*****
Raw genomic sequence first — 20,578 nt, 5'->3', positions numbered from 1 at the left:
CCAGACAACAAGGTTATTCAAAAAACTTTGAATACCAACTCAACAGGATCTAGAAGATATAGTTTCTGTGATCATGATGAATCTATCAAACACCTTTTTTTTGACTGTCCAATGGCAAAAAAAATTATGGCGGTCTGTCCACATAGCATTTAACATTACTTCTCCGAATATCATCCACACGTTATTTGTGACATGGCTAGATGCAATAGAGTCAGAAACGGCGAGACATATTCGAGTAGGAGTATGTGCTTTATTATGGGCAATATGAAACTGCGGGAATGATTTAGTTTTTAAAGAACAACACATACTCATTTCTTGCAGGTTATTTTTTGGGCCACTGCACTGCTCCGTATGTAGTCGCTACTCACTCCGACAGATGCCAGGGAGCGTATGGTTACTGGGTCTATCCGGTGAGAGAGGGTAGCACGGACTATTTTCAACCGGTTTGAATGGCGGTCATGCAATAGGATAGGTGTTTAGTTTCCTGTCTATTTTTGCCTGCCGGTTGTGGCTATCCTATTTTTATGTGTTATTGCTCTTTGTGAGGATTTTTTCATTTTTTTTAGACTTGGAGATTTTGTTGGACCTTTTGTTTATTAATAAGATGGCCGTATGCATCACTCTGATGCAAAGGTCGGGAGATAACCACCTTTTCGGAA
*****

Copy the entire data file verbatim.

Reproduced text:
Raw genomic sequence first — 20,578 nt, 5'->3', positions numbered from 1 at the left:
CCAGACAACAAGGTTATTCAAAAAACTTTGAATACCAACTCAACAGGATCTAGAAGATATAGTTTCTGTGATCATGATGAATCTATCAAACACCTTTTTTTTGACTGTCCAATGGCAAAAAAAATTATGGCGGTCTGTCCACATAGCATTTAACATTACTTCTCCGAATATCATCCACACGTTATTTGTGACATGGCTAGATGCAATAGAGTCAGAAACGGCGAGACATATTCGAGTAGGAGTATGTGCTTTATTATGGGCAATATGAAACTGCGGGAATGATTTAGTTTTTAAAGAACAACACATACTCATTTCTTGCAGGTTATTTTTTGGGCCACTGCACTGCTCCGTATGTAGTCGCTACTCACTCCGACAGATGCCAGGGAGCGTATGGTTACTGGGTCTATCCGGTGAGAGAGGGTAGCACGGACTATTTTCAACCGGTTTGAATGGCGGTCATGCAATAGGATAGGTGTTTAGTTTCCTGTCTATTTTTGCCTGCCGGTTGTGGCTATCCTATTTTTATGTGTTATTGCTCTTTGTGAGGATTTTTTCATTTTTTTTAGACTTGGAGATTTTGTTGGACCTTTTGTTTATTAATAAGATGGCCGTATGCATCACTCTGATGCAAAGGTCGGGAGATAACCACCTTTTCGGAA